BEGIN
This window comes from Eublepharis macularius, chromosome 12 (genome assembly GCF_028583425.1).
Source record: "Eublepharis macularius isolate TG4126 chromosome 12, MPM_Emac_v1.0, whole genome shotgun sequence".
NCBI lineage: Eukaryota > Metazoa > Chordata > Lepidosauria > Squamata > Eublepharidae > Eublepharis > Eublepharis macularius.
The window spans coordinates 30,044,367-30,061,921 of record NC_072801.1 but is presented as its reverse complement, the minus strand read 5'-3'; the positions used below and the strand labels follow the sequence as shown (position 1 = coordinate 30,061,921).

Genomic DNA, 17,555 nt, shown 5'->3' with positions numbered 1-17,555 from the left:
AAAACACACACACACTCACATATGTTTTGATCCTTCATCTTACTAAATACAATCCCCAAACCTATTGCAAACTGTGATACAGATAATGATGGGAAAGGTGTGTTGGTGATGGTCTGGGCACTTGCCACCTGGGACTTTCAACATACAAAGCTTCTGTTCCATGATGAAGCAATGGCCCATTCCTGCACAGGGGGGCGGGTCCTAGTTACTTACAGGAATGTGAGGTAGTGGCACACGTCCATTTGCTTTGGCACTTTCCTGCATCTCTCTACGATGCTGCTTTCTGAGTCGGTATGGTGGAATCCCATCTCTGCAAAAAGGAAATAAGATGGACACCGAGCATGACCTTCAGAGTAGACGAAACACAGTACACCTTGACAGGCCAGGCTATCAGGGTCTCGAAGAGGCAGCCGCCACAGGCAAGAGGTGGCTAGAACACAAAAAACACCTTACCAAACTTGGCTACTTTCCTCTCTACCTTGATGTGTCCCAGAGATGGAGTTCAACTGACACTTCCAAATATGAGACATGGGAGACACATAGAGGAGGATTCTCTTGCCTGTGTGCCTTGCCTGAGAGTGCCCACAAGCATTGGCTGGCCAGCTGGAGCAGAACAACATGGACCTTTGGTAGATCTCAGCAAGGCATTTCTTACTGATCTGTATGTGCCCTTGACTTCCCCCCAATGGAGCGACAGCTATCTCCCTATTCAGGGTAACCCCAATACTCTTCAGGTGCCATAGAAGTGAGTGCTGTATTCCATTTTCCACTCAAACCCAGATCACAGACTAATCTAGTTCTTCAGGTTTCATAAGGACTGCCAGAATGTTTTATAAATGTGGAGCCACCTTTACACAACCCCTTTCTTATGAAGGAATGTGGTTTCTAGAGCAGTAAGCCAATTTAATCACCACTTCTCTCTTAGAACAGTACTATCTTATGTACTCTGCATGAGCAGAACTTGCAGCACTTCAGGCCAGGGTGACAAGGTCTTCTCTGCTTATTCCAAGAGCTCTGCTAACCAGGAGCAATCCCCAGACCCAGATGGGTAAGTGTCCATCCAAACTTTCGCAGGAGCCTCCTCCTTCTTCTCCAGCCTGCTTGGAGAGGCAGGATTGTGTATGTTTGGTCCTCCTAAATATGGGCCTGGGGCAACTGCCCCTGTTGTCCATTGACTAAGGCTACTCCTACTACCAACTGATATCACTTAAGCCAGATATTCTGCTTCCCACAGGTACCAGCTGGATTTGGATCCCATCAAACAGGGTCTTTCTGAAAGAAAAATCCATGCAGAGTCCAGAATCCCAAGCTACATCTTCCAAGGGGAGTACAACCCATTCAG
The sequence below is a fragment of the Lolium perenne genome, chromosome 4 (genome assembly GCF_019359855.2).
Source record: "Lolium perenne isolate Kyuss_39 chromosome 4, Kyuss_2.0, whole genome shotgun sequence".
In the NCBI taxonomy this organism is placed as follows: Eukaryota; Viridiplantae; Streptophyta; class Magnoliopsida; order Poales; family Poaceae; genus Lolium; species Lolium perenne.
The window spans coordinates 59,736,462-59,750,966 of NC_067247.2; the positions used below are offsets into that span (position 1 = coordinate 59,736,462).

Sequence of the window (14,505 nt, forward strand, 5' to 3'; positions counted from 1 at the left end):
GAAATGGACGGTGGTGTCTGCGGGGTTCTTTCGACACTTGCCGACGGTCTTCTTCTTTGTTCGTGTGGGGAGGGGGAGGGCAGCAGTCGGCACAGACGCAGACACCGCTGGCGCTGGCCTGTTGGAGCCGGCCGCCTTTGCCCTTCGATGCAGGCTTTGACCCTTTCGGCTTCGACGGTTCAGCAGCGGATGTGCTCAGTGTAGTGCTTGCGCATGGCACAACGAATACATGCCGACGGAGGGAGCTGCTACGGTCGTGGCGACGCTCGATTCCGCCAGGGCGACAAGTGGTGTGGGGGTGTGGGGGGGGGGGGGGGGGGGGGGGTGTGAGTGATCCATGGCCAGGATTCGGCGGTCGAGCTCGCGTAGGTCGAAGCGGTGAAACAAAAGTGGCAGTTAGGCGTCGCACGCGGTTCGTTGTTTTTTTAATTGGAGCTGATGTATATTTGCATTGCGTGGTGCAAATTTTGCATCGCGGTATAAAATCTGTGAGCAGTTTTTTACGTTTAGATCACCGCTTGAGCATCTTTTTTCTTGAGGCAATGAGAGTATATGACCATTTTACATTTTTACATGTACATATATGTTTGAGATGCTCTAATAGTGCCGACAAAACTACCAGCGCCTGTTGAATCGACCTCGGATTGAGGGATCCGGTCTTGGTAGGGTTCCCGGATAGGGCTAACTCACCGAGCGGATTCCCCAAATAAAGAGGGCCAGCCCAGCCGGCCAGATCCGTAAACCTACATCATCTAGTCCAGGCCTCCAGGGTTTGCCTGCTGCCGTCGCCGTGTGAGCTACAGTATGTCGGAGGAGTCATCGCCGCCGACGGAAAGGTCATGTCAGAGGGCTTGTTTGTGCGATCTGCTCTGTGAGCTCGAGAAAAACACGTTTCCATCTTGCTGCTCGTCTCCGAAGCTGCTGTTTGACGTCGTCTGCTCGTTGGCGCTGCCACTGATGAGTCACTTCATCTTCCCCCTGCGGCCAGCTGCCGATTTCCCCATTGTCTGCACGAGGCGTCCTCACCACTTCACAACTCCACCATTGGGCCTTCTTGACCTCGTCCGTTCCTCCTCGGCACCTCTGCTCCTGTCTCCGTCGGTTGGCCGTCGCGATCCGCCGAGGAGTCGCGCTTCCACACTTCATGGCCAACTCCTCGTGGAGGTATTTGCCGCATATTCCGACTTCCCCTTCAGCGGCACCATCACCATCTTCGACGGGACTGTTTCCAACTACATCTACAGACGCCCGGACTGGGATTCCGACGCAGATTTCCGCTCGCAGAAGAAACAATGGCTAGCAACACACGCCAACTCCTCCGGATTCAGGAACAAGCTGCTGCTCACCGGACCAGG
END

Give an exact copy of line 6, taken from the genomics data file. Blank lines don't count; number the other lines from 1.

AAAACACACACACACTCACATATGTTTTGATCCTTCATCTTACTAAATACAATCCCCAAACCTATTGCAAACTGTGATACAGATAATGATGGGAAAGGTGTGTTGGTGATGGTCTGGGCACTTGCCACCTGGGACTTTCAACATACAAAGCTTCTGTTCCATGATGAAGCAATGGCCCATTCCTGCACAGGGGGGCGGGTCCTAGTTACTTACAGGAATGTGAGGTAGTGGCACACGTCCATTTGCTTTGGCACTTTCCTGCATCTCTCTACGATGCTGCTTTCTGAGTCGGTATGGTGGAATCCCATCTCTGCAAAAAGGAAATAAGATGGACACCGAGCATGACCTTCAGAGTAGACGAAACACAGTACACCTTGACAGGCCAGGCTATCAGGGTCTCGAAGAGGCAGCCGCCACAGGCAAGAGGTGGCTAGAACACAAAAAACACCTTACCAAACTTGGCTACTTTCCTCTCTACCTTGATGTGTCCCAGAGATGGAGTTCAACTGACACTTCCAAATATGAGACATGGGAGACACATAGAGGAGGATTCTCTTGCCTGTGTGCCTTGCCTGAGAGTGCCCACAAGCATTGGCTGGCCAGCTGGAGCAGAACAACATGGACCTTTGGTAGATCTCAGCAAGGCATTTCTTACTGATCTGTATGTGCCCTTGACTTCCCCCCAATGGAGCGACAGCTATCTCCCTATTCAGGGTAACCCCAATACTCTTCAGGTGCCATAGAAGTGAGTGCTGTATTCCATTTTCCACTCAAACCCAGATCACAGACTAATCTAGTTCTTCAGGTTTCATAAGGACTGCCAGAATGTTTTATAAATGTGGAGCCACCTTTACACAACCCCTTTCTTATGAAGGAATGTGGTTTCTAGAGCAGTAAGCCAATTTAATCACCACTTCTCTCTTAGAACAGTACTATCTTATGTACTCTGCATGAGCAGAACTTGCAGCACTTCAGGCCAGGGTGACAAGGTCTTCTCTGCTTATTCCAAGAGCTCTGCTAACCAGGAGCAATCCCCAGACCCAGATGGGTAAGTGTCCATCCAAACTTTCGCAGGAGCCTCCTCCTTCTTCTCCAGCCTGCTTGGAGAGGCAGGATTGTGTATGTTTGGTCCTCCTAAATATGGGCCTGGGGCAACTGCCCCTGTTGTCCATTGACTAAGGCTACTCCTACTACCAACTGATATCACTTAAGCCAGATATTCTGCTTCCCACAGGTACCAGCTGGATTTGGATCCCATCAAACAGGGTCTTTCTGAAAGAAAAATCCATGCAGAGTCCAGAATCCCAAGCTACATCTTCCAAGGGGAGTACAACCCATTCAG